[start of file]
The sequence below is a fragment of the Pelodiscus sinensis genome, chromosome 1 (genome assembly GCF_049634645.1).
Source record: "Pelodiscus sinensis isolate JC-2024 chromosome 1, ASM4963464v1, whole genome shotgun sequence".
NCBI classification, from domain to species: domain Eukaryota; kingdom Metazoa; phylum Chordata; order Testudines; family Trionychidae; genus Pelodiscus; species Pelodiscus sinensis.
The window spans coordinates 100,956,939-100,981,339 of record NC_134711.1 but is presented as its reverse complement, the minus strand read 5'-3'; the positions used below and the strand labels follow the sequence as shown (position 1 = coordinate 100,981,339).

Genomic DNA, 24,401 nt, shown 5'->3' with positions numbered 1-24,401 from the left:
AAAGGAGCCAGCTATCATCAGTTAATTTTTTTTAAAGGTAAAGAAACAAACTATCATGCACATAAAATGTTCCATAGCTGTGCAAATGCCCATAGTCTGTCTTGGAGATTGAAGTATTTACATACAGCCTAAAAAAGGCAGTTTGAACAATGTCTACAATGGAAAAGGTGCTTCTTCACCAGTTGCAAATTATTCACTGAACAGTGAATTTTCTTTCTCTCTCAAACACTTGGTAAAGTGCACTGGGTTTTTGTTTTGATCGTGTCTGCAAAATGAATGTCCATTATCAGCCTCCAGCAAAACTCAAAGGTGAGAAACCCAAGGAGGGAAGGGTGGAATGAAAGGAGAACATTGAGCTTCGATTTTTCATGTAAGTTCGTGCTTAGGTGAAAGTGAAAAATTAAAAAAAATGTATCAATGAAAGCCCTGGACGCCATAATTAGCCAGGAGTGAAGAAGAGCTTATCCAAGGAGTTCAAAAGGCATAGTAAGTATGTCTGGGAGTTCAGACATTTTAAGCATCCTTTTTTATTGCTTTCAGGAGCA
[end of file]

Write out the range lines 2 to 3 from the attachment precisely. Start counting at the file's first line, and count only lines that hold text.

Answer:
Source record: "Pelodiscus sinensis isolate JC-2024 chromosome 1, ASM4963464v1, whole genome shotgun sequence".
NCBI classification, from domain to species: domain Eukaryota; kingdom Metazoa; phylum Chordata; order Testudines; family Trionychidae; genus Pelodiscus; species Pelodiscus sinensis.